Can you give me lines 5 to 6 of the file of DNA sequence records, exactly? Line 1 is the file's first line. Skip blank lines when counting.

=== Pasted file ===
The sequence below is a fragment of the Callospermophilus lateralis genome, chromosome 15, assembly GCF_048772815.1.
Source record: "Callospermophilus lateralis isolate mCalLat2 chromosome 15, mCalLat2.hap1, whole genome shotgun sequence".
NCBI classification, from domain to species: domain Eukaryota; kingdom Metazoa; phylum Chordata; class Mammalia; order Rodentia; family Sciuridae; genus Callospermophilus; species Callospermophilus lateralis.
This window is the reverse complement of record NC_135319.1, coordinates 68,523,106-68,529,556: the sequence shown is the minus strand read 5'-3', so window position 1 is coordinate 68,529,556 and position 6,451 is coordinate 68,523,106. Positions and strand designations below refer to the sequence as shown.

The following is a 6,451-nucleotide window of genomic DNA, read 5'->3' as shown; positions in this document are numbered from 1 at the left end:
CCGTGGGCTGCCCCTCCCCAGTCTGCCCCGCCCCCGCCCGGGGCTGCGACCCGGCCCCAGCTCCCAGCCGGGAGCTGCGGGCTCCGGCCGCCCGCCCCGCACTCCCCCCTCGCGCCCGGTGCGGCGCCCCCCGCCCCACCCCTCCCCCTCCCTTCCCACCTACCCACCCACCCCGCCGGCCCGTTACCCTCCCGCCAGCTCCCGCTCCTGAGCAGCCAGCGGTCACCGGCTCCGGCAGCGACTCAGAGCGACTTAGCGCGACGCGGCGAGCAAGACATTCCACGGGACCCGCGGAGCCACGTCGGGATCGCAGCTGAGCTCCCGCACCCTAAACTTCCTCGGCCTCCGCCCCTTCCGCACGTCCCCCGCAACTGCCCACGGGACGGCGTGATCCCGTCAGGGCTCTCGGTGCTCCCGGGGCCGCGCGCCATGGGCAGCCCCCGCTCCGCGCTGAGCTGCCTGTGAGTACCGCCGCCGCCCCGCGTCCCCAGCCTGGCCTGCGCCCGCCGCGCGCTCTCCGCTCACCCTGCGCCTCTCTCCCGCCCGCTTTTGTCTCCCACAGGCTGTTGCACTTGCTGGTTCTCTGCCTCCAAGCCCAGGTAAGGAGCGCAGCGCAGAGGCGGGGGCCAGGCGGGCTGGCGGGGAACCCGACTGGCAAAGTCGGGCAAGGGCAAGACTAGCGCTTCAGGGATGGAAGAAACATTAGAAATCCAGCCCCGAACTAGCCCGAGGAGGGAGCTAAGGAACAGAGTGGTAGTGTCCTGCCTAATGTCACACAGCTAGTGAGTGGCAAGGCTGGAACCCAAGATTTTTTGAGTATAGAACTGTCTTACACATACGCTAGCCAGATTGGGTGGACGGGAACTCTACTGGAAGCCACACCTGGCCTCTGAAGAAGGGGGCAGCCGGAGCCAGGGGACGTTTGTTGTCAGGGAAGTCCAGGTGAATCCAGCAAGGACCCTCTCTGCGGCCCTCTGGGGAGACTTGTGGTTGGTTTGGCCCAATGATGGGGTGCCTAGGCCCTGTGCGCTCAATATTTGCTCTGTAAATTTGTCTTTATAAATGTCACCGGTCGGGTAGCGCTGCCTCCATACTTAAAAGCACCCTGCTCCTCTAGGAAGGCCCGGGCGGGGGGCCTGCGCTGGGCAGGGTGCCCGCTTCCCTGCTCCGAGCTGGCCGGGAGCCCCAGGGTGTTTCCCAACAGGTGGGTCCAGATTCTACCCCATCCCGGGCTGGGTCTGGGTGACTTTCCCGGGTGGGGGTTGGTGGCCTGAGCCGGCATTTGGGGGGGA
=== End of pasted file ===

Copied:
The following is a 6,451-nucleotide window of genomic DNA, read 5'->3' as shown; positions in this document are numbered from 1 at the left end:
CCGTGGGCTGCCCCTCCCCAGTCTGCCCCGCCCCCGCCCGGGGCTGCGACCCGGCCCCAGCTCCCAGCCGGGAGCTGCGGGCTCCGGCCGCCCGCCCCGCACTCCCCCCTCGCGCCCGGTGCGGCGCCCCCCGCCCCACCCCTCCCCCTCCCTTCCCACCTACCCACCCACCCCGCCGGCCCGTTACCCTCCCGCCAGCTCCCGCTCCTGAGCAGCCAGCGGTCACCGGCTCCGGCAGCGACTCAGAGCGACTTAGCGCGACGCGGCGAGCAAGACATTCCACGGGACCCGCGGAGCCACGTCGGGATCGCAGCTGAGCTCCCGCACCCTAAACTTCCTCGGCCTCCGCCCCTTCCGCACGTCCCCCGCAACTGCCCACGGGACGGCGTGATCCCGTCAGGGCTCTCGGTGCTCCCGGGGCCGCGCGCCATGGGCAGCCCCCGCTCCGCGCTGAGCTGCCTGTGAGTACCGCCGCCGCCCCGCGTCCCCAGCCTGGCCTGCGCCCGCCGCGCGCTCTCCGCTCACCCTGCGCCTCTCTCCCGCCCGCTTTTGTCTCCCACAGGCTGTTGCACTTGCTGGTTCTCTGCCTCCAAGCCCAGGTAAGGAGCGCAGCGCAGAGGCGGGGGCCAGGCGGGCTGGCGGGGAACCCGACTGGCAAAGTCGGGCAAGGGCAAGACTAGCGCTTCAGGGATGGAAGAAACATTAGAAATCCAGCCCCGAACTAGCCCGAGGAGGGAGCTAAGGAACAGAGTGGTAGTGTCCTGCCTAATGTCACACAGCTAGTGAGTGGCAAGGCTGGAACCCAAGATTTTTTGAGTATAGAACTGTCTTACACATACGCTAGCCAGATTGGGTGGACGGGAACTCTACTGGAAGCCACACCTGGCCTCTGAAGAAGGGGGCAGCCGGAGCCAGGGGACGTTTGTTGTCAGGGAAGTCCAGGTGAATCCAGCAAGGACCCTCTCTGCGGCCCTCTGGGGAGACTTGTGGTTGGTTTGGCCCAATGATGGGGTGCCTAGGCCCTGTGCGCTCAATATTTGCTCTGTAAATTTGTCTTTATAAATGTCACCGGTCGGGTAGCGCTGCCTCCATACTTAAAAGCACCCTGCTCCTCTAGGAAGGCCCGGGCGGGGGGCCTGCGCTGGGCAGGGTGCCCGCTTCCCTGCTCCGAGCTGGCCGGGAGCCCCAGGGTGTTTCCCAACAGGTGGGTCCAGATTCTACCCCATCCCGGGCTGGGTCTGGGTGACTTTCCCGGGTGGGGGTTGGTGGCCTGAGCCGGCATTTGGGGGGGA